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The New Zealand Wars: A History of the Maori Campaigns and the Pioneering Period: Volume II: The Hauhau Wars, (1864–72)



On the morning of the 13th February Captain Preece sent out parties scouting right and left. One of them returned with news that they had found a trail and a camp seven days old. The heavy and long-continued rains had made the Waiau too high to cross, but Preece marched early the following day and passed three more camps. He then sent Sergeant Bluett along the Mangaone Stream (a tributary of the Waiau), and Sergeant Huta up a small creek where a camp was found with the fires still quite warm. The occupants had only recently left the place, so Huta was despatched to cut them off and Bluett was recalled.

The Maori trail was now followed by a party of about twenty men under Captain Preece for seven miles to the mouth of the Mangaone; the main body was left to come up with the swags. Preece and Bluett and their chase-party, marching very rapidly, at last caught up with the fugitives for whom they had been searching so long. From the top of the high, wooded bank of the Mangaone they caught sight of about twenty Hauhaus scrambling up the steep cliff on the opposite side of the gorge. One of them was Te Kooti. Captain Preece shouted to them calling on them to surrender, but they continued their hurried retreat. The order was given to attack, and sighting for 400 yards the party opened fire, to which the Hauhaus replied with a few shots. About a hundred rounds were fired at the Hauhaus, but to Preece's great annoyance the Terry carbine ammunition was very defective, having been damaged by the heavy rain, and many cartridges were useless. “I got my cartridge jammed,” Captain Preece wrote in his diary, “and page 462 had to take it out. I could hear curses on each side of me for the same cause.” The fugitives safely climbed the cliff and disappeared in the bush.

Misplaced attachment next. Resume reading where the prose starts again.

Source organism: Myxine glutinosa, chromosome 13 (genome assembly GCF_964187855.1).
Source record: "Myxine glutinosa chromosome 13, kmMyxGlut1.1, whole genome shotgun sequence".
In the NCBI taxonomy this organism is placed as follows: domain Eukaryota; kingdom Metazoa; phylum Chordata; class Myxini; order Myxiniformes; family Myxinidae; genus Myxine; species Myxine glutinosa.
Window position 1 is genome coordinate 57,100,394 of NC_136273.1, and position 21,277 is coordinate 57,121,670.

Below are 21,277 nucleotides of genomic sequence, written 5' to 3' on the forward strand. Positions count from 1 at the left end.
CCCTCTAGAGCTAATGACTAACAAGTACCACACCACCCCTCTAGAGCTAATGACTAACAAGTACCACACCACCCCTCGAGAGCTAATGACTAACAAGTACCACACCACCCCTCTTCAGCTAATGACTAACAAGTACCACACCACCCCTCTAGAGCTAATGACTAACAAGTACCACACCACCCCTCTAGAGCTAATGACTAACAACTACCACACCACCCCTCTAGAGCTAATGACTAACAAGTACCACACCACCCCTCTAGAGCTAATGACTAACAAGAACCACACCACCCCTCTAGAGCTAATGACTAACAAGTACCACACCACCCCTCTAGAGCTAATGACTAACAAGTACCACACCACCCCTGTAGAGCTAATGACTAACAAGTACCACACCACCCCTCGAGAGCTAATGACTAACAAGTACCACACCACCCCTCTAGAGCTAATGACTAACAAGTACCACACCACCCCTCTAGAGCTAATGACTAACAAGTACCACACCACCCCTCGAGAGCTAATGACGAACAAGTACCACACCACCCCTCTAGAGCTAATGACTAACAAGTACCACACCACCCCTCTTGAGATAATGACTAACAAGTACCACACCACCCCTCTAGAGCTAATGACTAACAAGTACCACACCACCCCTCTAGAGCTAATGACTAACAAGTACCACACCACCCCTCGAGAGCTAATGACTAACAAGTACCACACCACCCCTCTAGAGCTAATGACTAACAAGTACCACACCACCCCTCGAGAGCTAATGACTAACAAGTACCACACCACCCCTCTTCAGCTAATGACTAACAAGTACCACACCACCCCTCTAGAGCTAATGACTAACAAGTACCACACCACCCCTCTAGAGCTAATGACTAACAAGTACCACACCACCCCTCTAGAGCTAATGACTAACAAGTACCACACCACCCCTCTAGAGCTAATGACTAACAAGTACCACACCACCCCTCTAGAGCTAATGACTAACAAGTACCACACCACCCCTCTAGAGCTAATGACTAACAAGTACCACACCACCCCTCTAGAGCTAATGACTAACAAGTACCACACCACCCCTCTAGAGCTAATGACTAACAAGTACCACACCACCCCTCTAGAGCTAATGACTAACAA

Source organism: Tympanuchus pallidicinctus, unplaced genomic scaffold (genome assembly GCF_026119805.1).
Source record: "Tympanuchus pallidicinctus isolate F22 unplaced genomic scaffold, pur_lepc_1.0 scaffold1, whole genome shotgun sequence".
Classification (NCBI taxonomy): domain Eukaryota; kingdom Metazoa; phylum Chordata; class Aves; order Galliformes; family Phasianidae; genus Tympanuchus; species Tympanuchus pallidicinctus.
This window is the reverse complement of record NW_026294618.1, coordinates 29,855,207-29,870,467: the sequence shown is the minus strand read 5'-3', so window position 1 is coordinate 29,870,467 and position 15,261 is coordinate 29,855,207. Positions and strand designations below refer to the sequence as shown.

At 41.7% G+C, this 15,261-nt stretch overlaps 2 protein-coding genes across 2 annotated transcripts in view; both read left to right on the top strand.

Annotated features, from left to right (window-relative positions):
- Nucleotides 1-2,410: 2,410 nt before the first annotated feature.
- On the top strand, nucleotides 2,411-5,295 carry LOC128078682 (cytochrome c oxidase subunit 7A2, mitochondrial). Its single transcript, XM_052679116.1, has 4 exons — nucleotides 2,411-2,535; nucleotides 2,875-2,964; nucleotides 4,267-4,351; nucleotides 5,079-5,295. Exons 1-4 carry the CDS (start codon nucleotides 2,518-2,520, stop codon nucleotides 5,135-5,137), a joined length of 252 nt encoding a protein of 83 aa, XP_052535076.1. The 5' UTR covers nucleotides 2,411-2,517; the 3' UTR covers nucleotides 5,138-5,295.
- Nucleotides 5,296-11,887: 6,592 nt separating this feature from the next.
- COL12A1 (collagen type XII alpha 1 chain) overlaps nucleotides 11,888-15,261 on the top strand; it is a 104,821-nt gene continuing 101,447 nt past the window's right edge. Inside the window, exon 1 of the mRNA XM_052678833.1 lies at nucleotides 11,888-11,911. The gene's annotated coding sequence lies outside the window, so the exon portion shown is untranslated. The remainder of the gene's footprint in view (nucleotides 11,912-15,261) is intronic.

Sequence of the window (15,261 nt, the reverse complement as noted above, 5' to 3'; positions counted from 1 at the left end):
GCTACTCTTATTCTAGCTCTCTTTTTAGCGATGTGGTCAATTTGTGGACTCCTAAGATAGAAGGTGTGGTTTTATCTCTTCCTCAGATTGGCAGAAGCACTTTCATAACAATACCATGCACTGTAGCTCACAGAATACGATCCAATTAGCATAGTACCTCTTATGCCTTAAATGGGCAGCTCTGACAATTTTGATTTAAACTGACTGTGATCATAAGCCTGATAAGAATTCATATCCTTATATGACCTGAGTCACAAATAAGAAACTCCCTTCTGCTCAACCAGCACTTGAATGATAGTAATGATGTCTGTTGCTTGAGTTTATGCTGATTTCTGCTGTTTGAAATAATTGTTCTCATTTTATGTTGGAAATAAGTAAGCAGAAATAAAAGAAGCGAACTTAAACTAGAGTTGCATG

In the meantime Sergeant Huta and some men had got down through the bush and were climbing the cliff on the other side. After the fruitless firing Preece followed him with the rest of the party. Climbing the cliff they followed the fugitives at their utmost speed, and had a running skirmish for about two miles across wooded ridges, but with no result, and Preece and his score of men had to abandon the chase. This was the last time Te Kooti was seen over a gun-sight, and it was the final engagement in the Maori wars; the date was the 14th February, 1872. The parting shot was fired by Private Nikora te Tuhi, a Ngati-Rangitihi man, at two men going over the last ridge.

The Arawa were becoming exhausted, having had nothing to eat except a mouthful of biscuit and water; a few of the party had apples, and these somewhat allayed their thirst. On returning to the Mangaone the Arawa found the enemy's camp in the bush across the river; they had left all their food there in their haste to escape, and the Government Maoris at last had a satisfying meal. The rest of the party came in with the swags after Preece had established himself in camp about 8 o'clock in the evening.